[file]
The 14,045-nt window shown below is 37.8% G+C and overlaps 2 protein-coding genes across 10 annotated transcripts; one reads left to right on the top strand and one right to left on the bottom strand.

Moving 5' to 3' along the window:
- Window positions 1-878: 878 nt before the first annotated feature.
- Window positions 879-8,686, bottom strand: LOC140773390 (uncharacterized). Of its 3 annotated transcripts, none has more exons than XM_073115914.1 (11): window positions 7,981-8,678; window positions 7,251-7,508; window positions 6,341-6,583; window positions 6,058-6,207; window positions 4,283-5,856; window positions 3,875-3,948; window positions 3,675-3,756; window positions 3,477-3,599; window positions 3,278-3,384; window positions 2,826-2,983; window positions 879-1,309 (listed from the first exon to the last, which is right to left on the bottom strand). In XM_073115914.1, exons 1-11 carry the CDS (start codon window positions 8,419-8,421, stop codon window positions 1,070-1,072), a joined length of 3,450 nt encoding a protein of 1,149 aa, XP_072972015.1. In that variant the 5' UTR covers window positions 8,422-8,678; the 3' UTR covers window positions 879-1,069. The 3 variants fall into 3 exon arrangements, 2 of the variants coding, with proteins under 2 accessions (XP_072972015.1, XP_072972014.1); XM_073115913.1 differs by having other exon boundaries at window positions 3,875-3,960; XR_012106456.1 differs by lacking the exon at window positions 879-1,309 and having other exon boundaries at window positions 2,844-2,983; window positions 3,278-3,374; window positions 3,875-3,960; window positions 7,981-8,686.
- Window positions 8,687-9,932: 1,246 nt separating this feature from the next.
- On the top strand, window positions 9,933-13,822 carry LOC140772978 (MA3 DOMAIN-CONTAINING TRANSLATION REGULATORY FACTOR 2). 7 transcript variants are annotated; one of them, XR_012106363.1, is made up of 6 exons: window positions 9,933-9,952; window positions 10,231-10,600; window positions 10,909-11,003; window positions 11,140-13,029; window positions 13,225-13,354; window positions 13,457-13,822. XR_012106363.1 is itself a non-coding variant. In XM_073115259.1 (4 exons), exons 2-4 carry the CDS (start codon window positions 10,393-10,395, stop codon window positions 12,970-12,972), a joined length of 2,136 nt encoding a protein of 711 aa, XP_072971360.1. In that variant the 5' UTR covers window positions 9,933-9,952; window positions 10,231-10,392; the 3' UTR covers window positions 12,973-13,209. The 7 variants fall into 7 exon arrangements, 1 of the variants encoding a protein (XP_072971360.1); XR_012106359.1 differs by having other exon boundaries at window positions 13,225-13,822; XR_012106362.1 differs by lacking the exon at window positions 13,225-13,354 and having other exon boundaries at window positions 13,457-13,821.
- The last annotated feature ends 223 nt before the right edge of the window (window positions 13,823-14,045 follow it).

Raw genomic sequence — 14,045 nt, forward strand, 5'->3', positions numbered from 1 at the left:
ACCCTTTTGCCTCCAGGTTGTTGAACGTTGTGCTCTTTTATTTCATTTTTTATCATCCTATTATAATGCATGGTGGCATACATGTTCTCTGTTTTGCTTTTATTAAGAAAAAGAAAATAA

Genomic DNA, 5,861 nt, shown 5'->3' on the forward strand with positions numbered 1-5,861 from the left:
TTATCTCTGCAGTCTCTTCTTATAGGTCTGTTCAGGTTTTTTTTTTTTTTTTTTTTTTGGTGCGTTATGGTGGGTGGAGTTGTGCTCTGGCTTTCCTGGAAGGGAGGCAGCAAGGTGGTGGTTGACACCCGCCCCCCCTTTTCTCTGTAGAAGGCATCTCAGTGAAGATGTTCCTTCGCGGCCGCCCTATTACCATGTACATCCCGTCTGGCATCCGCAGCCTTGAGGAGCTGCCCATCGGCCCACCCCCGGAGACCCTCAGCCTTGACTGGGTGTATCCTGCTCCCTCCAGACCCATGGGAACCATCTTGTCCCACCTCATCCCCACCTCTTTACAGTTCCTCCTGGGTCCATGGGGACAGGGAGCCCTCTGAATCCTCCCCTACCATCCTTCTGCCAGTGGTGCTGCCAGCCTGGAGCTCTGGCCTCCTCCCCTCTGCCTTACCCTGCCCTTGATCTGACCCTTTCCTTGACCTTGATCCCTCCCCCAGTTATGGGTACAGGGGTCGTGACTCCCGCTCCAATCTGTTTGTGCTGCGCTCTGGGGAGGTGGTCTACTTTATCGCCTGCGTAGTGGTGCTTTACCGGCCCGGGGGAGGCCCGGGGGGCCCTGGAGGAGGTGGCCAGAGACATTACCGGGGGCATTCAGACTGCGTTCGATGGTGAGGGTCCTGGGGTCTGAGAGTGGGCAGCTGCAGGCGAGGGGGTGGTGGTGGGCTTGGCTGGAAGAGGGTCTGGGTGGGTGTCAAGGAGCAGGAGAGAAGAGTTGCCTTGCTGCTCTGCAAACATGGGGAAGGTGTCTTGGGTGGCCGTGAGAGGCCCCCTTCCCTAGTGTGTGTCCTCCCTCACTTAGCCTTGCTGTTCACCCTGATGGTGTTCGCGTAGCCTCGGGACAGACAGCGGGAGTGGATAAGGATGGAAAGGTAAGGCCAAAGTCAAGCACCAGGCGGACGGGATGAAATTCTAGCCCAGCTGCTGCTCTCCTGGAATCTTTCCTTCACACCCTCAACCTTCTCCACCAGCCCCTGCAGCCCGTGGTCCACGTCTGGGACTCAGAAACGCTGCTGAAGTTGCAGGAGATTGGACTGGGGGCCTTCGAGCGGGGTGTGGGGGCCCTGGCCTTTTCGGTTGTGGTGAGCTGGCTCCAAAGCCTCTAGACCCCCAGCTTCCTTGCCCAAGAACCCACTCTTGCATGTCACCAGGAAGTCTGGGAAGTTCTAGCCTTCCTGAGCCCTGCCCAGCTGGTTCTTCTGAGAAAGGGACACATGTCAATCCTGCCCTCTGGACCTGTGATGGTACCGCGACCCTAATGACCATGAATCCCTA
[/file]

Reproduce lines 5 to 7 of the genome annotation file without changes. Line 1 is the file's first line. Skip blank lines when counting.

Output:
- Window positions 8,687-9,932: 1,246 nt separating this feature from the next.
- On the top strand, window positions 9,933-13,822 carry LOC140772978 (MA3 DOMAIN-CONTAINING TRANSLATION REGULATORY FACTOR 2). 7 transcript variants are annotated; one of them, XR_012106363.1, is made up of 6 exons: window positions 9,933-9,952; window positions 10,231-10,600; window positions 10,909-11,003; window positions 11,140-13,029; window positions 13,225-13,354; window positions 13,457-13,822. XR_012106363.1 is itself a non-coding variant. In XM_073115259.1 (4 exons), exons 2-4 carry the CDS (start codon window positions 10,393-10,395, stop codon window positions 12,970-12,972), a joined length of 2,136 nt encoding a protein of 711 aa, XP_072971360.1. In that variant the 5' UTR covers window positions 9,933-9,952; window positions 10,231-10,392; the 3' UTR covers window positions 12,973-13,209. The 7 variants fall into 7 exon arrangements, 1 of the variants encoding a protein (XP_072971360.1); XR_012106359.1 differs by having other exon boundaries at window positions 13,225-13,822; XR_012106362.1 differs by lacking the exon at window positions 13,225-13,354 and having other exon boundaries at window positions 13,457-13,821.
- The last annotated feature ends 223 nt before the right edge of the window (window positions 13,823-14,045 follow it).